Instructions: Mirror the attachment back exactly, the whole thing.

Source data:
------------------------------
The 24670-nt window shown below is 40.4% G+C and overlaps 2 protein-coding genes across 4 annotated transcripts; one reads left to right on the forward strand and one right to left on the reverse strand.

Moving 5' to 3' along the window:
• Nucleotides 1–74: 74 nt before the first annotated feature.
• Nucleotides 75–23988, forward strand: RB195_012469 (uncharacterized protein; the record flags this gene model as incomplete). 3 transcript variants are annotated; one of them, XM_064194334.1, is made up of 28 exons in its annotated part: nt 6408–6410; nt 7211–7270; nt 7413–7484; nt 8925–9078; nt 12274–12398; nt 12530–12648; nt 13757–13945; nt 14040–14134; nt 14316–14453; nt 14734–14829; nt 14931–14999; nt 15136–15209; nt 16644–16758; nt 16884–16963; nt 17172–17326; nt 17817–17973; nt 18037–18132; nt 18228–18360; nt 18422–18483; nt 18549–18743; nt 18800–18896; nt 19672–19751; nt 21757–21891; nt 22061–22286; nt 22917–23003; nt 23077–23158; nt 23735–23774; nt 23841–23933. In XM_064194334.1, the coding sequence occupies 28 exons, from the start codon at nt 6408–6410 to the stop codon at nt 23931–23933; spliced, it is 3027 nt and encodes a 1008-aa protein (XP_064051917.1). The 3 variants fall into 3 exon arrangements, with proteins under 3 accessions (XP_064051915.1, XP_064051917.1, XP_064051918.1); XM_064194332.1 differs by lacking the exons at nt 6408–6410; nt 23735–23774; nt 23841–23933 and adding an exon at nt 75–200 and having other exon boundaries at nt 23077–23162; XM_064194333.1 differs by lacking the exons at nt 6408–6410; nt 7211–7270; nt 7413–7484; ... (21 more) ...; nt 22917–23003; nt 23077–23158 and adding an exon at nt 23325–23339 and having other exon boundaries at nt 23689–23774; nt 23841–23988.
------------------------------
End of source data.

The 24670-nt window shown below is 40.4% G+C and overlaps 2 protein-coding genes across 4 annotated transcripts; one reads left to right on the forward strand and one right to left on the reverse strand.

Moving 5' to 3' along the window:
• Nucleotides 1–74: 74 nt before the first annotated feature.
• Nucleotides 75–23988, forward strand: RB195_012469 (uncharacterized protein; the record flags this gene model as incomplete). 3 transcript variants are annotated; one of them, XM_064194334.1, is made up of 28 exons in its annotated part: nt 6408–6410; nt 7211–7270; nt 7413–7484; nt 8925–9078; nt 12274–12398; nt 12530–12648; nt 13757–13945; nt 14040–14134; nt 14316–14453; nt 14734–14829; nt 14931–14999; nt 15136–15209; nt 16644–16758; nt 16884–16963; nt 17172–17326; nt 17817–17973; nt 18037–18132; nt 18228–18360; nt 18422–18483; nt 18549–18743; nt 18800–18896; nt 19672–19751; nt 21757–21891; nt 22061–22286; nt 22917–23003; nt 23077–23158; nt 23735–23774; nt 23841–23933. In XM_064194334.1, the coding sequence occupies 28 exons, from the start codon at nt 6408–6410 to the stop codon at nt 23931–23933; spliced, it is 3027 nt and encodes a 1008-aa protein (XP_064051917.1). The 3 variants fall into 3 exon arrangements, with proteins under 3 accessions (XP_064051915.1, XP_064051917.1, XP_064051918.1); XM_064194332.1 differs by lacking the exons at nt 6408–6410; nt 23735–23774; nt 23841–23933 and adding an exon at nt 75–200 and having other exon boundaries at nt 23077–23162; XM_064194333.1 differs by lacking the exons at nt 6408–6410; nt 7211–7270; nt 7413–7484; ... (21 more) ...; nt 22917–23003; nt 23077–23158 and adding an exon at nt 23325–23339 and having other exon boundaries at nt 23689–23774; nt 23841–23988.